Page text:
One criticism of the Commission is that it has only very recently with infringement cases against member states ignoring EU asylum rules.

But it’s a catalogue of failings. People keep burying their heads in the sand. The Italians called for burden sharing of refugees in 2011 and action has only just begun to be taken.  And the migration crisis has not been prioritised enough. There have been European Council meetings that were meant to discuss it, but were instead given over to things like Juncker being appointed as Commission President or Cameron’s Brexit deal.

 Only about 500 refugees have actually been resettled across the EU?

That came about after the picture of Aylan Kurdi. But since then – nothing.

There’s the deal with Turkey.

I don’t disagree with the idea of working with countries to make things better for refugees in those countries. It is a good idea in theory.

Many refugees from Syria would rather be in neighbouring countries. There’s a similar culture and it keeps alive the idea of returning home. They leave because they have to.

But the way the Turkey deal is being put into action is immoral, illegal and won’t work in the long-run.

The idea that you can process an asylum application in two weeks makes no sense. In the UK, it takes years. In Italy it can take one year to get a decision. So how can it be done properly?

The European Court of Human Rights ruled an Italian decision to send Tunisian refugees back was illegal. I don’t see a difference and expect there to be a legal challenge eventually.

What is a workable solution?

The only thing that I can see stopping the flow of refugees to Europe is that there won’t be any Syrians able to leave still in Syria.

Supporting neighbouring counties such as Lebanon, Jordan and Turkey is good policy but that doesn’t mean building refugee camps in the desert or handing Turkey money without any accountability on how they treat refugees.

There has to be a legal option, a legal avenue of immigration. That will give people a small avenue of hope – and people will choose that over getting on boats.

They need to find way of getting relocation to work. The  Indo-Chinese Vietnamese resettlement after the Vietnam War was global and it worked. So it can be done. Other countries such as the US, Canada and wealthy Gulf countries need to do more.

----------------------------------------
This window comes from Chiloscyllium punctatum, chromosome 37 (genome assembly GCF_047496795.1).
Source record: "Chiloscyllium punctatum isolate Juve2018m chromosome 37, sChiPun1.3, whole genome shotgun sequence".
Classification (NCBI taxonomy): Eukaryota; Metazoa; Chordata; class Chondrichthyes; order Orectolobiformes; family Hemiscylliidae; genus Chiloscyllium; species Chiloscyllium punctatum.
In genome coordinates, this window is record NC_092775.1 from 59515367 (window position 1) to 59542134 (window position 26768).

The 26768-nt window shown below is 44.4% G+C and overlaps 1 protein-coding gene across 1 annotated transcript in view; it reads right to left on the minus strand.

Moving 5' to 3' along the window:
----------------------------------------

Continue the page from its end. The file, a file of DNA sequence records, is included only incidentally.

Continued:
Could the crisis be the end of Schengen?

It could yes. We are still not seeing any sign of unified thinking on how to handle this. Borders are already closed. Increased migration flows in summer will put a lot of pressure on Schengen.

This crisis has exposed the hypocrisies at the heart of the EU. All of its values of freedom of religion and movement have been put to the test – and are failing.

The EU is constantly preaching human rights and using it as a tool in trade negotiations but there are children being teargassed on EU soil.

It has also highlighted the very real division between East and West. We thought after the fall of the Iron Curtain that suddenly Europe was one – that’s not what we are seeing now.  Merkel alone is standing for the traditional EU values.

This is an existential crisis forcing all the governments to look again at those values.

Do the recent terror attacks in Paris and Brussels make things more difficult?

I was at the airport in Brussels when the first bombing happened. It is important to realise the people who are coming to Europe are fleeing the same kind of attacks we experienced there.

The terrorists are not refugees. They are or were Belgian and French citizens. The Paris attackers may have been able to exploit the chaotic and mismanaged response to the refugee crisis but that is not the fault of refugees but of the member states.

A launch event for Cast Away: Stories of Survival from Europe’s Refugee Crisis is being held on 12 May at 7pm at the Waterstones Bookshop in Brussels.